MR. KONNEH DISQUALIFIED AS AN EMPLOYEE OF A PUBLIC
We are further of the opinion that Mr. Konneh is an employee of a Public Corporation established by an Act of Parliament within the meaning of Section 76(1) (b) of the Constitution. As mentioned above, the FIU is a body corporate, and it is established by an Act of Parliament – Anti-Money Laundering and Combating of Financing of Terrorism Act No. 2 2012. The Constitution does not define the term “Public Corporation”. There is also no statutory definition of the referred term in the Interpretation Act 1971. However, Black’s Law Dictionary 10th Edition, citing the definition in Henry H. Ingersoll’s ‘Handbook of the Law of Public Corporation’, define Public Corporation in following terms:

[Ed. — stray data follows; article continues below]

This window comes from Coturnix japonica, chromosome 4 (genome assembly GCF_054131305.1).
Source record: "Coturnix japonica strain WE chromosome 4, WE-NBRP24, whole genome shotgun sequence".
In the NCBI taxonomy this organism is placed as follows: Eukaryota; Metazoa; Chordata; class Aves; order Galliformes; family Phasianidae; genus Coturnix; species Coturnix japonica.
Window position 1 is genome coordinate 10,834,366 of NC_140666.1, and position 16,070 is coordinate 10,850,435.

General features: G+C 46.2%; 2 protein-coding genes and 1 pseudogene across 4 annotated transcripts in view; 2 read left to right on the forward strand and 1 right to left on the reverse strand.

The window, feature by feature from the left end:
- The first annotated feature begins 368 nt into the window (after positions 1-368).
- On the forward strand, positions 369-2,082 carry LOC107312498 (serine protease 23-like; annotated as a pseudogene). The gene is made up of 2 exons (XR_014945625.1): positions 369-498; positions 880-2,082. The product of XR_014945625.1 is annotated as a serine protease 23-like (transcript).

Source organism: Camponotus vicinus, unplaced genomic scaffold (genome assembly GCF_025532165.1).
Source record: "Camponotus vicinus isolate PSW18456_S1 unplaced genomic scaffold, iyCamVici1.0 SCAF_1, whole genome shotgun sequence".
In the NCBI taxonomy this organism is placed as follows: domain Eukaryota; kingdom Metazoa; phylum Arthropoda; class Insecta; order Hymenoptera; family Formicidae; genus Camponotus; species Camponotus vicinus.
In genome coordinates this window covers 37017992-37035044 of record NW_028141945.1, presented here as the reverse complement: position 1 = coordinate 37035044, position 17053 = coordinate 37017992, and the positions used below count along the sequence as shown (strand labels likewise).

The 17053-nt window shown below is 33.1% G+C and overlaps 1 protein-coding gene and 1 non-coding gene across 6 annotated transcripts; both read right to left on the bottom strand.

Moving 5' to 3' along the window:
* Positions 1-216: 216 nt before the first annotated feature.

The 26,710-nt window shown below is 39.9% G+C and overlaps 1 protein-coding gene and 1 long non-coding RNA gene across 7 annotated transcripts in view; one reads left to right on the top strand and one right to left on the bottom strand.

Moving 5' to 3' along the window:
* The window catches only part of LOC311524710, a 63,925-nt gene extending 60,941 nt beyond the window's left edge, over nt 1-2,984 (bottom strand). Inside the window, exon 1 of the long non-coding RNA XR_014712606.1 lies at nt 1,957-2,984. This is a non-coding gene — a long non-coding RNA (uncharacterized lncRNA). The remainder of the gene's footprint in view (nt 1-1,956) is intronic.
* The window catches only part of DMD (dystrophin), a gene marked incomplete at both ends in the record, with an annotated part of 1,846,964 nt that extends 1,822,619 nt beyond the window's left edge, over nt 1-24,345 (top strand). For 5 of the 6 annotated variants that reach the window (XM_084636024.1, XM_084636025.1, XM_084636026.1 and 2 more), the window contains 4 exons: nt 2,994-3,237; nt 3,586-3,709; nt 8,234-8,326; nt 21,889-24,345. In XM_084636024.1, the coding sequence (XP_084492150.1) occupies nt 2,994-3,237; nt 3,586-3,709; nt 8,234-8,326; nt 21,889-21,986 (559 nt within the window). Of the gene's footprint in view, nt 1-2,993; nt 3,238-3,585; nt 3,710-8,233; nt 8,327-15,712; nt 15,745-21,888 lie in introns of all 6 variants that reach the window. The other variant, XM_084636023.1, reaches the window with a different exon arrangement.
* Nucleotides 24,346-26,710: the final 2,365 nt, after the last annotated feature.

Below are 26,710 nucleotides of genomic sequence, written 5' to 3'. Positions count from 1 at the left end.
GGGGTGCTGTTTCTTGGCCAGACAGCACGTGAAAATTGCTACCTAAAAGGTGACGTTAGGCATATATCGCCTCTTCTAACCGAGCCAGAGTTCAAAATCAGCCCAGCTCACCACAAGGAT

“A public corporation is a corporation created by the state for public purposes only, as an instrumentality to increase the efficiency of government, supply the public wants and promote public welfare. This class of corporation includes not only the municipal corporation, but also agencies of government, called ‘quasi corporation’, whose objects are not the making of private profit nor supplying the wants of members. ”
The FIU falls squarely within the above definition in that it is created by the state as an agency of the Government to promote public welfare, viz fighting
money laundering and combating financing of terrorism, and its objective is not to make profit. Mr. Konneh as Director is an employee of the FIU, which, as we have sestablished, is a Public Corporation. Section 76(1) (b) provides that an employee of a Public Corporation is ineligible for election as a Member of Parliament. By Section 32(4)((a) of the Constitution, one cannot be eligible for appointment as a member of the NEC if one is not qualified for election as a Member of Parliament, as enshrined in sections 75 and 76 of the